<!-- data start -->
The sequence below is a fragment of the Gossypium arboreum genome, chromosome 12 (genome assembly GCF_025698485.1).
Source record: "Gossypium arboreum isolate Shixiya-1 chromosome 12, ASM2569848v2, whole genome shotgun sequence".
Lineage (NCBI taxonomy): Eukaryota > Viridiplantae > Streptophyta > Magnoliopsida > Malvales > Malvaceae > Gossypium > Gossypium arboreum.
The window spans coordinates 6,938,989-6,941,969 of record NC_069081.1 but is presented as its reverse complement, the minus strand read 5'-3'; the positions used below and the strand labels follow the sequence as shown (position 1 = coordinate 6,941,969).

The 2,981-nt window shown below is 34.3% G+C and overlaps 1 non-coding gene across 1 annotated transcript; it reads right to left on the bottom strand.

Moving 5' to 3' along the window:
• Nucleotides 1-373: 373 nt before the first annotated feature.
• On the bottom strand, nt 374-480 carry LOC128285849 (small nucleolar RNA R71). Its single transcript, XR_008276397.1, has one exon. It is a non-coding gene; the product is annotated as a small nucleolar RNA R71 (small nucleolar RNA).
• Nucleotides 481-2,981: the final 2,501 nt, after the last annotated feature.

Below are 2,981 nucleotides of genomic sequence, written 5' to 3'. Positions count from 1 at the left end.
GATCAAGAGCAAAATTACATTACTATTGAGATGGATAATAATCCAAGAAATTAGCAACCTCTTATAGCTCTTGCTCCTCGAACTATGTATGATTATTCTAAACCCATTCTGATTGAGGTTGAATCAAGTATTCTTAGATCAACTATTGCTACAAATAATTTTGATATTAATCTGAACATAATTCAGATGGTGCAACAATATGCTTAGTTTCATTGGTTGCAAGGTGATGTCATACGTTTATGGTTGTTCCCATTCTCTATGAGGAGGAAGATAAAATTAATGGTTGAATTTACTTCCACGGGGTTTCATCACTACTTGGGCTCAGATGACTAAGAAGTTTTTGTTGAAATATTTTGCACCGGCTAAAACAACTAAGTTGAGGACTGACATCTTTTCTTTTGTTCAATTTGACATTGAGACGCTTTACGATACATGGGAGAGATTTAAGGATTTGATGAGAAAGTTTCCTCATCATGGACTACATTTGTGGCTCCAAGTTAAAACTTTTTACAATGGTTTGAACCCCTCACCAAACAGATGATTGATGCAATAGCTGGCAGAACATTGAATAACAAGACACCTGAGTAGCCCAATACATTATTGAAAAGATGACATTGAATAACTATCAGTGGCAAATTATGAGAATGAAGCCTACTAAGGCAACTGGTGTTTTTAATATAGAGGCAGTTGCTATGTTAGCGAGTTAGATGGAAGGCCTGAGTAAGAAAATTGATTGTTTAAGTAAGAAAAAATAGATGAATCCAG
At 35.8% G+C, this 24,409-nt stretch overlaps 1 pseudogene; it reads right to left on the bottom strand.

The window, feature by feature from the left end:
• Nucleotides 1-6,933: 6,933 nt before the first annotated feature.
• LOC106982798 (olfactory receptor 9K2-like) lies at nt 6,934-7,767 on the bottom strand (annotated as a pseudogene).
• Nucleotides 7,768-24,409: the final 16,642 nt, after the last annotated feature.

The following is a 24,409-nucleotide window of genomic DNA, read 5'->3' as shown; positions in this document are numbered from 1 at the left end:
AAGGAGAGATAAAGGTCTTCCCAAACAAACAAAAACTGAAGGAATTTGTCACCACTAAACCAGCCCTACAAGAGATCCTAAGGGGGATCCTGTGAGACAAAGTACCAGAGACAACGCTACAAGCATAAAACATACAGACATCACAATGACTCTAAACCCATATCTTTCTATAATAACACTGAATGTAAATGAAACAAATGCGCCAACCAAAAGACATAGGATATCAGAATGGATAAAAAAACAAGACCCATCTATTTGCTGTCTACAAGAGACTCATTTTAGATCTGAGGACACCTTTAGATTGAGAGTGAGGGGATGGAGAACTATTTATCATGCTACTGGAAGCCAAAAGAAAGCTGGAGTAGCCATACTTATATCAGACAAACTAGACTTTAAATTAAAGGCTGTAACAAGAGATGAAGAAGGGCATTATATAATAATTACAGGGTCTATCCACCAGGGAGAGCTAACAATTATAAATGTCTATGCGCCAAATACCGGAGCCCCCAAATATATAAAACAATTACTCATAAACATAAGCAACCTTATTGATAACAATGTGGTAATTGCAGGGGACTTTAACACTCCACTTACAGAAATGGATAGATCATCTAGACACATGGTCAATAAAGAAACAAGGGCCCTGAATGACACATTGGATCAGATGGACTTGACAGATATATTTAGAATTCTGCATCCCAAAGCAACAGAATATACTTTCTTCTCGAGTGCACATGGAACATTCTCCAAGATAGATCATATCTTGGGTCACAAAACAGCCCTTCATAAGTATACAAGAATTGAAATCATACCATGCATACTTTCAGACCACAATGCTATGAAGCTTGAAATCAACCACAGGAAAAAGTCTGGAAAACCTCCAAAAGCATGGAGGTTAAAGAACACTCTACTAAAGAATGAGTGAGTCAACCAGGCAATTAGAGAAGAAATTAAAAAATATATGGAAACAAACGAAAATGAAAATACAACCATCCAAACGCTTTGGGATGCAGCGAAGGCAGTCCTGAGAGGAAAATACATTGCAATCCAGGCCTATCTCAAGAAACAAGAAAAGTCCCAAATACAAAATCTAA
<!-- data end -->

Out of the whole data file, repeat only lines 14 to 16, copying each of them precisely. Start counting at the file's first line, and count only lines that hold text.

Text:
• Nucleotides 1-6,933: 6,933 nt before the first annotated feature.
• LOC106982798 (olfactory receptor 9K2-like) lies at nt 6,934-7,767 on the bottom strand (annotated as a pseudogene).
• Nucleotides 7,768-24,409: the final 16,642 nt, after the last annotated feature.